elcome to Lucy Hale Network, your source for everything actress and singer Lucy Hale. You may known her for her role as Aria in Pretty Little Liars or Olivia Barron on the horror film Truth or Dare. Most recently, she was seen as Amelia on The storied Life of A.J. Firky. Lucy also released a country album in 2014 called "Road Between". Here you'll find all the latest news, videos, interviews, high quality photos, and more.
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September 17, 2021   Vicki   Articles, Ragdoll

“If I’m being honest, I didn’t think I had a shot at it because this is really different for me. But I knew that I could do it,” the actor tells EW.

There’s nothing pretty or little about what’s haunting Lucy Hale in Ragdoll.

The Pretty Little Liars alum is starting a new chapter in her career with AMC+‘s six-episode drama based on the novel by Daniel Cole. She stars as a “fish-out-of-water” American detective constable, Lake Edmunds, who’s working a gruesome case in London where six murder victims have been dismembered and sewn into one grotesque body nicknamed “the Ragdoll.”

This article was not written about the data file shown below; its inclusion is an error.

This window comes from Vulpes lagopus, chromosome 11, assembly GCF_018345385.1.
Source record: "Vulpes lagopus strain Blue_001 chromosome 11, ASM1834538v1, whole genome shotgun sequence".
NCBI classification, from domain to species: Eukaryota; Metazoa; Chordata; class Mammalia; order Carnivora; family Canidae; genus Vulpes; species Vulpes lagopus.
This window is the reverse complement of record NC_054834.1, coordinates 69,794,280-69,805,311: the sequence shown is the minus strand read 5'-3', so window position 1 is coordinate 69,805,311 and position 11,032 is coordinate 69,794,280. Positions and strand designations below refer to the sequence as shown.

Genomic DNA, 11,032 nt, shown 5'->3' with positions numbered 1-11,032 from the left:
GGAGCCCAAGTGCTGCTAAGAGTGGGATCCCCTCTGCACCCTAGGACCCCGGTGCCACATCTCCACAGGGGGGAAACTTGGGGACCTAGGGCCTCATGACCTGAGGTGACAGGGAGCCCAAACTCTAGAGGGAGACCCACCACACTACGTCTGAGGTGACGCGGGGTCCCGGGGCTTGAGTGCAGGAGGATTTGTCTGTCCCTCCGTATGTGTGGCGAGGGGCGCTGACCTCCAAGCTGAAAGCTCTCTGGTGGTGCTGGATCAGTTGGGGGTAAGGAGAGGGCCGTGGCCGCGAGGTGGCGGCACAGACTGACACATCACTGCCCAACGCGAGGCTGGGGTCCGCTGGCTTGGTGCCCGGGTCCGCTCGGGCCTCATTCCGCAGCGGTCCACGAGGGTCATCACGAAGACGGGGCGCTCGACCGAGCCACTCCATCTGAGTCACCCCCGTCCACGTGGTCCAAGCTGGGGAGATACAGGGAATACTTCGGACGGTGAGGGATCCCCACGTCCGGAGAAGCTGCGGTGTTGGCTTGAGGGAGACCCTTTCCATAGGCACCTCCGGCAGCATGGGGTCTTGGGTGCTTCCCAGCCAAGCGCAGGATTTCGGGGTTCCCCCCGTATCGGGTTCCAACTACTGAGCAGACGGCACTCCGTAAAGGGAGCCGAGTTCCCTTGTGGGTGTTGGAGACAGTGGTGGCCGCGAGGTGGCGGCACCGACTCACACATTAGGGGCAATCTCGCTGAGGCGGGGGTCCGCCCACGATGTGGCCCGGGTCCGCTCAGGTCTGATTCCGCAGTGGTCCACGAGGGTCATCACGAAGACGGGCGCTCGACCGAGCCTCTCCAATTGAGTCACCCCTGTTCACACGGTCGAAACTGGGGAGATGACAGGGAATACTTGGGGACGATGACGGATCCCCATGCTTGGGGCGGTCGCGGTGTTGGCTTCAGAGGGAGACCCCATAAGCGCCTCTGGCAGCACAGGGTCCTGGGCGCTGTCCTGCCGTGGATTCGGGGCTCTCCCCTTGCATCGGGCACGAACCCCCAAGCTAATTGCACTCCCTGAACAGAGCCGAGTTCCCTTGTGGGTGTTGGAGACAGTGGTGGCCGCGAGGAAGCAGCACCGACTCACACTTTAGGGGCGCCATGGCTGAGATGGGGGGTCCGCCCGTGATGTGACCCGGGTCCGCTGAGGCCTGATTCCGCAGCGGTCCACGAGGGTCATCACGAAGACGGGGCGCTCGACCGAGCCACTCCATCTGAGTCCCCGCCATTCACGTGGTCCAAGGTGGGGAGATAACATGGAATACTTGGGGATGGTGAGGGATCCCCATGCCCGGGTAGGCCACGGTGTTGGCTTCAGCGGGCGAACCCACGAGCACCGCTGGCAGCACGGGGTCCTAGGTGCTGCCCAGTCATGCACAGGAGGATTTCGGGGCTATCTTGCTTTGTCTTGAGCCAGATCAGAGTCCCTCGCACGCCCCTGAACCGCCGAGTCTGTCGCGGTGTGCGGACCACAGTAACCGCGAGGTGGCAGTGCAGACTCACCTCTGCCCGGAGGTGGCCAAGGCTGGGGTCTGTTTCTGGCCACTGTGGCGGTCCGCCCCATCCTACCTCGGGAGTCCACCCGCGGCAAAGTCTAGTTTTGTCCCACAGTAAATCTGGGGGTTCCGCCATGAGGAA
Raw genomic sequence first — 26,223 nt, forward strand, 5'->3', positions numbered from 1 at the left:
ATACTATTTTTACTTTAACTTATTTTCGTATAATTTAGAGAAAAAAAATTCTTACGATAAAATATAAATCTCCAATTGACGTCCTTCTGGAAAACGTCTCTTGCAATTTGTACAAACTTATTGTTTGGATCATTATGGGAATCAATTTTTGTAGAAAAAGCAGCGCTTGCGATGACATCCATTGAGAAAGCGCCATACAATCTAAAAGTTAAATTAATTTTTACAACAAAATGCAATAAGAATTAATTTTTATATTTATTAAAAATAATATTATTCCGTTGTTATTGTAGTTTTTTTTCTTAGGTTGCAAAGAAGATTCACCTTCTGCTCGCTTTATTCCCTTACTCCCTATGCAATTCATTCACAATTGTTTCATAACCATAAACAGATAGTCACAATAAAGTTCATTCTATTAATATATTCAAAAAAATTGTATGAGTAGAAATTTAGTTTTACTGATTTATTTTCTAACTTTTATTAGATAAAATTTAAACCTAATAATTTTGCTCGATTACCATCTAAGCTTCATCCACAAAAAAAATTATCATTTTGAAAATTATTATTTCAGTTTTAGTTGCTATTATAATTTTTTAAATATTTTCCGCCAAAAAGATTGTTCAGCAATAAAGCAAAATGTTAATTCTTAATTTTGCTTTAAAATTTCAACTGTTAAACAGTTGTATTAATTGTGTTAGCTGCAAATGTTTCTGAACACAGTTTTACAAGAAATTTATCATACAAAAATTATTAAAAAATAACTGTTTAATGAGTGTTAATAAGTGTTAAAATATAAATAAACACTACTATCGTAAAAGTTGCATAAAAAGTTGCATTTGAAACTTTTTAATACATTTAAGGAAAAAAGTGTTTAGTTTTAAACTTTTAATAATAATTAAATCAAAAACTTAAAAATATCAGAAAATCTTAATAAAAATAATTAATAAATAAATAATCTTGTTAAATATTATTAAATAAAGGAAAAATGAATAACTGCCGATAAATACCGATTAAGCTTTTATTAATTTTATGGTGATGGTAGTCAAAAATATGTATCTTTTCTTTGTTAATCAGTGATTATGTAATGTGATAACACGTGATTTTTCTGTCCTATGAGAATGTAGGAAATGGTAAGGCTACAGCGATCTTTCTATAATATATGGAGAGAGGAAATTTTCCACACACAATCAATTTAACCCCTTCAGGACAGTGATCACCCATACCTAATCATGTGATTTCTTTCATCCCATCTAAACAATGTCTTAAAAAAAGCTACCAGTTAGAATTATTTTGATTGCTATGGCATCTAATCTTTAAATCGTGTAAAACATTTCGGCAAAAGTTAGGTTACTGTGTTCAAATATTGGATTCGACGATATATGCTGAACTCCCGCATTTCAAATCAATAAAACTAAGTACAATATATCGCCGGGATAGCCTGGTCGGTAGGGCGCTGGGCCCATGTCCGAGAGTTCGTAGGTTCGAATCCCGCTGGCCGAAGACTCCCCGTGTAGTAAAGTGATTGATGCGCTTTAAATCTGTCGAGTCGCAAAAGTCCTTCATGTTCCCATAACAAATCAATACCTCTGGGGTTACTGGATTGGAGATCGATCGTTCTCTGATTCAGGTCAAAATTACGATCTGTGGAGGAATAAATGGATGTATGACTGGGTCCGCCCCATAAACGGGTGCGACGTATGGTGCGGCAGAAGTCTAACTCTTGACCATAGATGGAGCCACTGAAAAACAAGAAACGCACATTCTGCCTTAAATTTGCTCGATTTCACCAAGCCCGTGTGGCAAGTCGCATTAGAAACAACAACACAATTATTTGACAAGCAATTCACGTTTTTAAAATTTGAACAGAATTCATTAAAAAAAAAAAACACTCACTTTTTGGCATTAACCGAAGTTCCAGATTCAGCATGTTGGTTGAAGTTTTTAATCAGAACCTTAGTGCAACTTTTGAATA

“I feel like I’ve been preparing my whole life for this role because I love true crime,” Hale tells EW about the “dark” and “disturbing” new series. “I’ve always wanted to be a part of a show like this because this is the genre I gravitate towards naturally. I watch all the true crime documentaries and listen to the podcasts. And this show is right on the money for what true crime people are into.”

Ragdoll (premiering Nov. 11) also stars Henry Lloyd-Hughes (The Irregulars) and Thalissa Teixeira (Too Close, The Musketeers) as the two other detectives assigned to this case along with Hale’s character. “These three detectives become taunted by the serial killer, and they’re trying to hunt down who it is,” Hale says. But, she adds, this “serial killer thriller” is unique because it’s also funny — which makes sense, seeing as how it comes from the brilliant minds behind Killing Eve.

“There’s a lot of comedy within the whole gruesomeness of what the show is about,” Hale says. “It’s British humor so it’s not like slapstick at all, but it definitely makes for an interesting mix to have this very intense, dark case that these detectives are working on, but the banter between the detectives, they never really take each other or themselves too seriously.”

Read more at the source.




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